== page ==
eventually sold her to someone with an entrepreneurial eye. Clara made the grand
tour of Europe, spending several months in all the major capitals. By the time she
made it to , Clara was nearing the
end of her life, though her final stop would be in Venice , where she died in
Thursday, October 27, 2016
In my Critical Responses to Poetry course, we were discussing theories of identity in literature, and how literature not only expresses/records the world around us, but consciously shapes it by the very act of description. That is, people read these works and then imitate them, making a second-hand version of life into a performance of life itself. In Chapter 8 of his book, Literary Theory: A Very Short Introduction, he writes,
“Literature has not only made identity a theme; it has played a significant role in the construction of the identity of readers...Literary works encourage identification with characters by showing things from their point of view. Poems and novels address us in ways that demand identification, and identification works to create identity; we become who we are by identifying with figures we read about” (113).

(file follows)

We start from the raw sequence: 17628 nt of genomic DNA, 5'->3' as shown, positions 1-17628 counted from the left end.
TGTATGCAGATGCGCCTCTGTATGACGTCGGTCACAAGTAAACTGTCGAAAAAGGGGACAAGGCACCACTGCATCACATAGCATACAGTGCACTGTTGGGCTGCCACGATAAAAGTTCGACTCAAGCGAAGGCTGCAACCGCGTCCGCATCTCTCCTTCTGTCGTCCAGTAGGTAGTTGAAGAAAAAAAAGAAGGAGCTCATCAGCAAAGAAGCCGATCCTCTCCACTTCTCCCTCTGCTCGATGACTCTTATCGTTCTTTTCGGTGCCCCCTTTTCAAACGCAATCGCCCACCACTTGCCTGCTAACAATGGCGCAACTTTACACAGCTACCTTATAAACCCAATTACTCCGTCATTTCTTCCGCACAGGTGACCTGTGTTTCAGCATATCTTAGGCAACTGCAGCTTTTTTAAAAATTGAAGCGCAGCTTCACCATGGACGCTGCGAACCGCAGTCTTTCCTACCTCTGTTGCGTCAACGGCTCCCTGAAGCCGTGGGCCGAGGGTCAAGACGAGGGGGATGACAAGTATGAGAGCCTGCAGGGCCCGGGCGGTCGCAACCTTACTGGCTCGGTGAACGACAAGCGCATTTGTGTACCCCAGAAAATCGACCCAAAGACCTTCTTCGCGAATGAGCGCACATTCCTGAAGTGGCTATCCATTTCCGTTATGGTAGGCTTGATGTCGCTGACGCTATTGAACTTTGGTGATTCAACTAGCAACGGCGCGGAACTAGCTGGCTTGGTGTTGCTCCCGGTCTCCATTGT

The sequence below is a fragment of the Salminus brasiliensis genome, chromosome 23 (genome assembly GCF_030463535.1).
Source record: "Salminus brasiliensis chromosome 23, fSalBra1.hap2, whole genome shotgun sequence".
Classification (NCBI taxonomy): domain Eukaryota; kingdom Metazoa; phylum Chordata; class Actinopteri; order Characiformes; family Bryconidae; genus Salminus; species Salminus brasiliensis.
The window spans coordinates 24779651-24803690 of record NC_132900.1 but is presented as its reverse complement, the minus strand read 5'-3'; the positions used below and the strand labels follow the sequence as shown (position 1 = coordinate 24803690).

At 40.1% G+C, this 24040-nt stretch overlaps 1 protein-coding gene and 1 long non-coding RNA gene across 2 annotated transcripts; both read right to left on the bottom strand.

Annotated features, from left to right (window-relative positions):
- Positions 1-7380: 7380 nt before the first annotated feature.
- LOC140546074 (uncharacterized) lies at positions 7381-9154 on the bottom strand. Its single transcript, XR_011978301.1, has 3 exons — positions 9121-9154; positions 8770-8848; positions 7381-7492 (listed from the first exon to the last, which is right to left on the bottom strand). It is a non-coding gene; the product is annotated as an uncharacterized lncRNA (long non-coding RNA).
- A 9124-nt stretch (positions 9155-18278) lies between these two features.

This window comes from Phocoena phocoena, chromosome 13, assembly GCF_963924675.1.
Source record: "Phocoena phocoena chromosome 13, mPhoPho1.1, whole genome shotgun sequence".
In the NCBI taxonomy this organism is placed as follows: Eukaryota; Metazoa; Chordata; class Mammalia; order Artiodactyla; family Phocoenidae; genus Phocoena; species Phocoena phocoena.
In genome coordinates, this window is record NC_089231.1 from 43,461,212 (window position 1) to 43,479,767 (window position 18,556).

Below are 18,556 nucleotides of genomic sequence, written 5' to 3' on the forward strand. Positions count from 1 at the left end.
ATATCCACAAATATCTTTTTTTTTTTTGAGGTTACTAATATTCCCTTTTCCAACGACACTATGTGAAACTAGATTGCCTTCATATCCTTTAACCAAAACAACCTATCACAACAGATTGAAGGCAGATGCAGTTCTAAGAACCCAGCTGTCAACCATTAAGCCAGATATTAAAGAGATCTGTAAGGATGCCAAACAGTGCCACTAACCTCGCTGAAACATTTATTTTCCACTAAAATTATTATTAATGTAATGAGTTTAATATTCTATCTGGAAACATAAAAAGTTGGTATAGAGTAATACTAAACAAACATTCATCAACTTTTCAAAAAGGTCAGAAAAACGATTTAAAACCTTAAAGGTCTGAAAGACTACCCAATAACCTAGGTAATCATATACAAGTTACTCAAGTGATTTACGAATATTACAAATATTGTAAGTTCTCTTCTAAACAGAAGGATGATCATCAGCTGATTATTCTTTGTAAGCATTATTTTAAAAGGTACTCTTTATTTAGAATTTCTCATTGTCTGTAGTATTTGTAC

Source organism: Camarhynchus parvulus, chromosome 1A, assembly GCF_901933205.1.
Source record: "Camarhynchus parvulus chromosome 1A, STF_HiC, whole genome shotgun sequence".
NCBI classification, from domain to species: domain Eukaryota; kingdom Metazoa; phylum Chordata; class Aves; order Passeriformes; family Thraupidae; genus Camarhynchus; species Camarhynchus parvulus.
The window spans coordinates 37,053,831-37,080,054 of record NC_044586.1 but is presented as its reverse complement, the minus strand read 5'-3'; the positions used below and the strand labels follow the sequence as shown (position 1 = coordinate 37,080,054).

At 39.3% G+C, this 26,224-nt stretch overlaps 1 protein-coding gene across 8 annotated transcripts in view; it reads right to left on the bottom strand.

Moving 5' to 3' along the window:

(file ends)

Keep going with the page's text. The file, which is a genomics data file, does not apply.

Sunday, October 16, 2016
What does an author owe to his or her readers? A book, certainly. But beyond that, does the contract between writer and fan demand any further obligation? For example, what about a real name? We all know that many authors opt for a pen name, some as simple as J.K. Rowling, while others create a completely false identity to throw off the scent in case he/she has a respectable day job which might be threatened by purple prose and exotic sex scenes. And some authors, of course, switch genders in the fear that boys won’t read books by girls—or vice versa. At the same time, it’s become customary to feature a glossy head shot of the author on the back flap of the book, assuring us that the author has brains and looks. Who wants to read a book by a total fright, after all?
Friday, September 23, 2016